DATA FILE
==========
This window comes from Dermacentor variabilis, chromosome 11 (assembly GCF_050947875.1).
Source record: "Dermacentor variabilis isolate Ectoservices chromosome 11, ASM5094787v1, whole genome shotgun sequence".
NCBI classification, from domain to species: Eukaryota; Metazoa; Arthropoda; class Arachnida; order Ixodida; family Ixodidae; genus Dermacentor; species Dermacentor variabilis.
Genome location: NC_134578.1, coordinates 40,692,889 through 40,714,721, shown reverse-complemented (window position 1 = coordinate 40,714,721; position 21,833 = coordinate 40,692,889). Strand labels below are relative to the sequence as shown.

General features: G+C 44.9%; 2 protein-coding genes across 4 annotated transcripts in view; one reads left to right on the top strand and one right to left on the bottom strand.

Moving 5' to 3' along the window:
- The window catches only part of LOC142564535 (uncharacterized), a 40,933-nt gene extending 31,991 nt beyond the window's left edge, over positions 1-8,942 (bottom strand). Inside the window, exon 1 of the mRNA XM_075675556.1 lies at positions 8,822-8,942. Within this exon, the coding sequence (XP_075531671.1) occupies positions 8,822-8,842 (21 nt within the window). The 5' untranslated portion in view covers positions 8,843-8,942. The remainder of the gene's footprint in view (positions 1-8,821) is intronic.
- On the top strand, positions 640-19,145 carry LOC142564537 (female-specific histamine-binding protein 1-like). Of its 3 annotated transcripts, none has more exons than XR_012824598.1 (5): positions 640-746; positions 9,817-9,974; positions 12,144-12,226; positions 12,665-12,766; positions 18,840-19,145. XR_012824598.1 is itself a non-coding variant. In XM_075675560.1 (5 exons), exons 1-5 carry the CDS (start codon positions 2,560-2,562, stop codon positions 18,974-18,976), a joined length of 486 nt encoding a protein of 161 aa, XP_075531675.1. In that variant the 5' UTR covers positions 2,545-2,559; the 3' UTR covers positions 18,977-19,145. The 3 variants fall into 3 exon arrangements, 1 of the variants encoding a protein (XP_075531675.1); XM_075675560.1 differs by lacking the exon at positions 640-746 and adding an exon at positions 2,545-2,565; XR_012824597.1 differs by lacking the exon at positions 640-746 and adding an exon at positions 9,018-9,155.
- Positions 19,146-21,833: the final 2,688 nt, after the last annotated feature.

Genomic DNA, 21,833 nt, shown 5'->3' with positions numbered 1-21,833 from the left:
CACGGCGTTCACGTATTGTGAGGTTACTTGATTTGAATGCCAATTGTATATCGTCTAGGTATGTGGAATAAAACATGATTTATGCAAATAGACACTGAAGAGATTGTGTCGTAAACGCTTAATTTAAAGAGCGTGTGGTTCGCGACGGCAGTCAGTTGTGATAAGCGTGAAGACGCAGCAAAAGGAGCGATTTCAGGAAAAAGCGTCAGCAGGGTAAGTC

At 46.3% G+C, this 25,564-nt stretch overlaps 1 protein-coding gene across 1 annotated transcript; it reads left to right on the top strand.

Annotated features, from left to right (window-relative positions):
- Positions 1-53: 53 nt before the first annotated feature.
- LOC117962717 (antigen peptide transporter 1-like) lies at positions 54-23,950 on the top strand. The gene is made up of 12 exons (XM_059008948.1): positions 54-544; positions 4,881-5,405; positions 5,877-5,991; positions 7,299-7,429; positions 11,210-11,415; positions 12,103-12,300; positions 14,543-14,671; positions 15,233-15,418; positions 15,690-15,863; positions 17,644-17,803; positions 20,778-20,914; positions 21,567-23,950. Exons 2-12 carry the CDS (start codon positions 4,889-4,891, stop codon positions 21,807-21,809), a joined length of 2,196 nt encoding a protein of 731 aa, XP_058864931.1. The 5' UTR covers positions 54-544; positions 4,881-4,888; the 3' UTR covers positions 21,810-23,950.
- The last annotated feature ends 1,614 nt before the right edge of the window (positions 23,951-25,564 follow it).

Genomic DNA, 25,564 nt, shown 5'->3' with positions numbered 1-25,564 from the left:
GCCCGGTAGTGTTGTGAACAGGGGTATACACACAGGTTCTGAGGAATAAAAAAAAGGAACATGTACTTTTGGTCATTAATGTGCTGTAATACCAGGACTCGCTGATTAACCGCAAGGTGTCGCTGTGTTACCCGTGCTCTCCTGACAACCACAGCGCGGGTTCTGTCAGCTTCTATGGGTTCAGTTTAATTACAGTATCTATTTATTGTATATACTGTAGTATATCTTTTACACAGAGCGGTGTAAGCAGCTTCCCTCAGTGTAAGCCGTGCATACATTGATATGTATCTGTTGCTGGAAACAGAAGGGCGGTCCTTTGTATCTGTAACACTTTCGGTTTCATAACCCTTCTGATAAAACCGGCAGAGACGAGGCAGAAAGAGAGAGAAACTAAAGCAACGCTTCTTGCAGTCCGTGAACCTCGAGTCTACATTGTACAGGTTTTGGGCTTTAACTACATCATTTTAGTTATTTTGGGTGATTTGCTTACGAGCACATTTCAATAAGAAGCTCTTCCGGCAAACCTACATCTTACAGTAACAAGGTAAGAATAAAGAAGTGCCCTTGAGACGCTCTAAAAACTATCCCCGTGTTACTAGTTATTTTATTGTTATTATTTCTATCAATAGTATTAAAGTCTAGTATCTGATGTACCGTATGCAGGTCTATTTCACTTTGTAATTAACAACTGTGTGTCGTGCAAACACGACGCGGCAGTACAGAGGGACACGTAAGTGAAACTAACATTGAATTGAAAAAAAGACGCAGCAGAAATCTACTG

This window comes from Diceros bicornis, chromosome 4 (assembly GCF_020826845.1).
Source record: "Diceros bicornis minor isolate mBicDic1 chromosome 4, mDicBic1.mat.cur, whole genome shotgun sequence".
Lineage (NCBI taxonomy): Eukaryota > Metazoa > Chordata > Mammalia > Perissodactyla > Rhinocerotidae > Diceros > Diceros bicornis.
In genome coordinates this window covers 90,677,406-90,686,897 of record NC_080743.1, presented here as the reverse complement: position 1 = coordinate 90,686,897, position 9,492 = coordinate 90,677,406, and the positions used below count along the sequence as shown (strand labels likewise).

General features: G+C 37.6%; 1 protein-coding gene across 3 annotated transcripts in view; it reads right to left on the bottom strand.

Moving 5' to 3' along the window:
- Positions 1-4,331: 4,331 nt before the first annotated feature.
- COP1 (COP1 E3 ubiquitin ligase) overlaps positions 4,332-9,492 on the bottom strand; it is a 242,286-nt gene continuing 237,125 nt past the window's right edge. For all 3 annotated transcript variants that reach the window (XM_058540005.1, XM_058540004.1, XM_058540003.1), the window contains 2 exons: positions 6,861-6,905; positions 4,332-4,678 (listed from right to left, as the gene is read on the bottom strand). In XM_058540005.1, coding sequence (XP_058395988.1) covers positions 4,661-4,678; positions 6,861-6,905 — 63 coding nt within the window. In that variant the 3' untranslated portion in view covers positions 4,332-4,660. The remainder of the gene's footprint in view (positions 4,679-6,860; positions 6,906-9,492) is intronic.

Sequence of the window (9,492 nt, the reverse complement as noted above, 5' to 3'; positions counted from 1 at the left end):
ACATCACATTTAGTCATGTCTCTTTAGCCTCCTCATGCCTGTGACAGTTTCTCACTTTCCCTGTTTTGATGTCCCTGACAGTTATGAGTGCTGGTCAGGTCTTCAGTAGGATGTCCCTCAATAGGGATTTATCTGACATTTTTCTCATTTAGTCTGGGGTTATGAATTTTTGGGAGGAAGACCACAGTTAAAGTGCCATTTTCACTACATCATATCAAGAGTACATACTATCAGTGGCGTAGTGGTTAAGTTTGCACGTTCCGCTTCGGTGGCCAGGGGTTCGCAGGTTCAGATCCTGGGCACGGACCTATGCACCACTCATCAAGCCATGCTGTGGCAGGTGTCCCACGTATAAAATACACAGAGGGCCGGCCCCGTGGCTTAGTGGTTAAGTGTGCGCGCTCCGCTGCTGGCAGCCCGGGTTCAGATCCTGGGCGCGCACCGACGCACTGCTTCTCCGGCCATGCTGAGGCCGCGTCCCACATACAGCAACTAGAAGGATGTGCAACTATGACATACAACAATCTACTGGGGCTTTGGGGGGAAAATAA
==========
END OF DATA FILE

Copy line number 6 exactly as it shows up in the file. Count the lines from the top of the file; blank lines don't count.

Moving 5' to 3' along the window: